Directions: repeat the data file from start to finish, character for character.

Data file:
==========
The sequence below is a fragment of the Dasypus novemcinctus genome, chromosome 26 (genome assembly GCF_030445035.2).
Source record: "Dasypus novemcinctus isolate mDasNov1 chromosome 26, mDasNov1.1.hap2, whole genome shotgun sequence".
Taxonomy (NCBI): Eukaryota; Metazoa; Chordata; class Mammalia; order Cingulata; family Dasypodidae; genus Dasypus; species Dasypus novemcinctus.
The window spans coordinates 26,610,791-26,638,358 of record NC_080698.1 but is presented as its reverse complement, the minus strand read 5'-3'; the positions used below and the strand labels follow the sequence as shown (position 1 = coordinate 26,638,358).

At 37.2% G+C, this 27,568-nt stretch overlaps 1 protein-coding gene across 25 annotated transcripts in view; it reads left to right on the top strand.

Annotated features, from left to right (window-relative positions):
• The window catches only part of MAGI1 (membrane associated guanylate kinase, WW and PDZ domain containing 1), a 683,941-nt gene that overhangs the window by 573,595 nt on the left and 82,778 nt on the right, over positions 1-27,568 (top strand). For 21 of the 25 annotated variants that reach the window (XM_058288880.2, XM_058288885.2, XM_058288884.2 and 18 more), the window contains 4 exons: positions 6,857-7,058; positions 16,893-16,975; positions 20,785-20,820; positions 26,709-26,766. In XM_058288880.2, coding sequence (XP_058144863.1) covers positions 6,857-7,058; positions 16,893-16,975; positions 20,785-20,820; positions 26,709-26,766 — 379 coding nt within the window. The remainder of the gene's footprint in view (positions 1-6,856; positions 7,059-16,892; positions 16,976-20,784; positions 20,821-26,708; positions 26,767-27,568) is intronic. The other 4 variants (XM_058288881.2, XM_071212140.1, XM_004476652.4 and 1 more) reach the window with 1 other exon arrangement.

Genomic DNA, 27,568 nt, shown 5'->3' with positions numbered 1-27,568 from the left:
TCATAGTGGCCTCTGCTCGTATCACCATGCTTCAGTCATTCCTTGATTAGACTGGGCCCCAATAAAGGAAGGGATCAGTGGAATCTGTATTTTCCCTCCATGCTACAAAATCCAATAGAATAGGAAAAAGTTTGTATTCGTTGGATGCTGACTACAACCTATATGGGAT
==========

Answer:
The sequence below is a fragment of the Dasypus novemcinctus genome, chromosome 26 (genome assembly GCF_030445035.2).
Source record: "Dasypus novemcinctus isolate mDasNov1 chromosome 26, mDasNov1.1.hap2, whole genome shotgun sequence".
Taxonomy (NCBI): Eukaryota; Metazoa; Chordata; class Mammalia; order Cingulata; family Dasypodidae; genus Dasypus; species Dasypus novemcinctus.
The window spans coordinates 26,610,791-26,638,358 of record NC_080698.1 but is presented as its reverse complement, the minus strand read 5'-3'; the positions used below and the strand labels follow the sequence as shown (position 1 = coordinate 26,638,358).

At 37.2% G+C, this 27,568-nt stretch overlaps 1 protein-coding gene across 25 annotated transcripts in view; it reads left to right on the top strand.

Annotated features, from left to right (window-relative positions):
• The window catches only part of MAGI1 (membrane associated guanylate kinase, WW and PDZ domain containing 1), a 683,941-nt gene that overhangs the window by 573,595 nt on the left and 82,778 nt on the right, over positions 1-27,568 (top strand). For 21 of the 25 annotated variants that reach the window (XM_058288880.2, XM_058288885.2, XM_058288884.2 and 18 more), the window contains 4 exons: positions 6,857-7,058; positions 16,893-16,975; positions 20,785-20,820; positions 26,709-26,766. In XM_058288880.2, coding sequence (XP_058144863.1) covers positions 6,857-7,058; positions 16,893-16,975; positions 20,785-20,820; positions 26,709-26,766 — 379 coding nt within the window. The remainder of the gene's footprint in view (positions 1-6,856; positions 7,059-16,892; positions 16,976-20,784; positions 20,821-26,708; positions 26,767-27,568) is intronic. The other 4 variants (XM_058288881.2, XM_071212140.1, XM_004476652.4 and 1 more) reach the window with 1 other exon arrangement.

Genomic DNA, 27,568 nt, shown 5'->3' with positions numbered 1-27,568 from the left:
TCATAGTGGCCTCTGCTCGTATCACCATGCTTCAGTCATTCCTTGATTAGACTGGGCCCCAATAAAGGAAGGGATCAGTGGAATCTGTATTTTCCCTCCATGCTACAAAATCCAATAGAATAGGAAAAAGTTTGTATTCGTTGGATGCTGACTACAACCTATATGGGAT